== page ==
Did you know that heating and cooling your home accounts for about half of your yearly energy use? Heating takes up the bulk, though, representing about 40% of a home’s energy consumption. About 8% of residential energy use then goes toward air conditioning.
However, you could be consuming way more if your HVAC system has a low EER rating. The lower this number is, the greater the power consumption of an air conditioner.
What is EER in HVAC units, though, and what does it even stand for? Why is this something you (and not just residential HVAC contractors) should know?
We’ll answer all these questions in this guide to EER ratings, so be sure to read on!
What Is EER in HVAC Units?
EER stands for Energy Efficiency Ratio. It’s the ratio of an HVAC unit’s output cooling energy to its input electrical energy. The output’s measurement is in British Thermal Units (BTUs), while the input is in watt-hours.
You’ll find the EER indicated in an air conditioner’s EnergyGuide label. This yellow sticker is a federal requirement for all types of air conditioners, be it central or room ACs. The Energy Labeling Rule governs this mandatory labeling for such consumer products.
The indicated HVAC EER accounts for an outdoor temperature of 95 °Fahrenheit, too. It also factors in a standard indoor temp of 80 °F and a relative humidity (RH) level of 50%.
What Exactly Is EER For?
EER ratings give a snapshot of an HVAC system’s cooling energy efficiency. It gives you a way to determine how much energy an air conditioner uses to provide adequate cooling. The higher the unit’s EER, the more efficient it is since it uses less energy to keep a room comfortably cool.
Let’s use a window-type AC as an example, which has a typical cooling capacity of 5,000 to 12,500 BTU/hr. These units usually consume between 417 and 1,500 watts per hour.
Now, let’s assume your AC’s capacity is 12,000 BTU and that it consumes 1,000 watts per hour.
To compute its EER, you need to divide 12,000 (output) by 1,000 (input). This means that the AC’s EER is 12, which is far more efficient compared to other units with an EER of 8.5. Many AC models with an EER of 8.5 have an output of 12,000 BTU but uses 1,400 watts of energy.
What Are the Benefits of Using an HVAC System With a High EER?
The more energy-efficient an HVAC system is, the lower its overall operating costs. So, an AC with a high EER can save more of your cooling dollars in the long run.
You can save even more with an Energy Star certified central AC, which can use 8% less energy than other models. Energy Star room ACs are also at least 10% more energy-efficient than other modern units. Energy Star systems have EER and SEER ratings higher than what the federal law requires.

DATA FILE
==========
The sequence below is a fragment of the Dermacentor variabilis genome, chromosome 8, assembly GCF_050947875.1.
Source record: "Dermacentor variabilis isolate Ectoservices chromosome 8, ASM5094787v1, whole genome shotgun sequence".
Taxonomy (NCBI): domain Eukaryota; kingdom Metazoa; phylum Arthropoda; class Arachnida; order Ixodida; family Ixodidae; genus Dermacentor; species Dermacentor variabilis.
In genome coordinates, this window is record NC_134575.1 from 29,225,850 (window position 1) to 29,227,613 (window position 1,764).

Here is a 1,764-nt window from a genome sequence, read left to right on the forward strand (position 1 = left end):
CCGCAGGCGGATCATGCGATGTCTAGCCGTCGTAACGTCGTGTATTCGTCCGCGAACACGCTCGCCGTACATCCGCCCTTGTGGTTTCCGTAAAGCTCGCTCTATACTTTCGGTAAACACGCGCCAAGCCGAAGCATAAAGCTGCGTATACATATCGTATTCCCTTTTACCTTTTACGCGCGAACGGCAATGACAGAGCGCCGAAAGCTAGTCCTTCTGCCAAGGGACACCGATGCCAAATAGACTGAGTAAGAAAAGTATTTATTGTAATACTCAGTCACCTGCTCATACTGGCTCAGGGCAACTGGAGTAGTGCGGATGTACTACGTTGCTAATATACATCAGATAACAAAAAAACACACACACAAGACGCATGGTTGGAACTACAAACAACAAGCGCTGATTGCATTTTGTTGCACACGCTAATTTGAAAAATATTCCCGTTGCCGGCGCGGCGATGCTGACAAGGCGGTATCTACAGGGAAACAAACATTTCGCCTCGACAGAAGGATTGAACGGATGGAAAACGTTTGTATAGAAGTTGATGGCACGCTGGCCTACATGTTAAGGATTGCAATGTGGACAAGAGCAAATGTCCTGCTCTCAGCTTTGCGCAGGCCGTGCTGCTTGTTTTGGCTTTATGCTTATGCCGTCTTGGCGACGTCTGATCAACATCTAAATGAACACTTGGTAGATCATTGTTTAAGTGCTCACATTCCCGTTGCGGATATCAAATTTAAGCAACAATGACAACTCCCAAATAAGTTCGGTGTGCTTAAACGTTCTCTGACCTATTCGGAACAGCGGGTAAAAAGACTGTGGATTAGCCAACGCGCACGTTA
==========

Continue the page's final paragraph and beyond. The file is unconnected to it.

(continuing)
The higher an air conditioner’s EER rating, the lower its carbon footprint, too. A carbon footprint is the sum of all greenhouse gases, such as carbon dioxide, created by an activity (i.e., the use of an AC).
GHGs, in turn, are a critical player in global warming. Moreover, CO2 is a component of acid rain, which damages plant life and ecosystems.
To give you an idea, the average US consumer has a yearly carbon footprint of 16 tons. That’s four times higher than the global average.
So, using an energy-efficient air conditioner can help you lower your carbon footprint. This then gives you a chance to contribute to anti-global warming efforts. Lower emissions also help combat air pollution, as CO2 forms ground-level ozone.
What Are the Laws Governing EER in HVAC Systems?
As of 2015, the minimum allowed EER in the Southwest is 12.2 for split system ACs with less than 45,000 BTU/hour capacity. For systems with a higher capacity, the minimum required EER is 11.7. Most other states in the US have federal and state laws governing SEER compliance.
What Is SEER and How Does It Differ from EER?
As explained by https://www.schneidermechanical.com/, SEER means “Seasonal Energy Efficiency Ratio.” It runs on the same concept as EER, but SEER’s calculation is for the entire cooling period (i.e., summer season). It only accounts for seasonal use instead of factoring in the HVAC system’s year-round use.
An AC’s SEER is the ratio of the unit’s cooling output for a typical cooling season divided by its energy use. As with the EER, the SEER also uses BTUs for output and watt-hours for energy use. It’s also in this way that the higher the equipment’s SEER rating, the more energy-efficient it is.
However, SEER ratings are more common in central HVAC systems. Most room and window HVAC units and portable air conditioners use EER.
Note that new SEER standards will also be in effect come 2023. For the north, the minimum SEER will go up to 14 for residential systems. HVAC systems in the south would need to have a minimum of 15 SEER.
Time for a Change
If your existing air conditioner has been in place since 2009 or earlier, it likely runs on “R-22,” AKA “Freon.” That’s because the EPA’s ban on its production and importation only took place in 2010. You’d want to replace such old ACs since R-22 is an ozone-depleting substance.
More than that, air conditioners manufactured years ago have EER ratings as low as 8 or even less. So, that makes an AC that runs on Freon and has a low EER a double threat to the environment. In this case, you definitely should reach out to an HVAC contractor to update your system.
Go for High EER to Keep Your Cool and Your Bills Down
There you have it, the complete guide that answers your question, “what is EER in HVAC units?” Now, you know that the higher the EER rating, the more energy-efficient an air conditioner is. So, if you’re still using an old AC with an EER rating below 12, now’s the time to consider replacing it.
This way, you get to stay cool while also lowering your home’s energy use and cooling bills.
Ready for more home improvement ideas and guides like this? Then please feel free to check out our other home-related educational resources!
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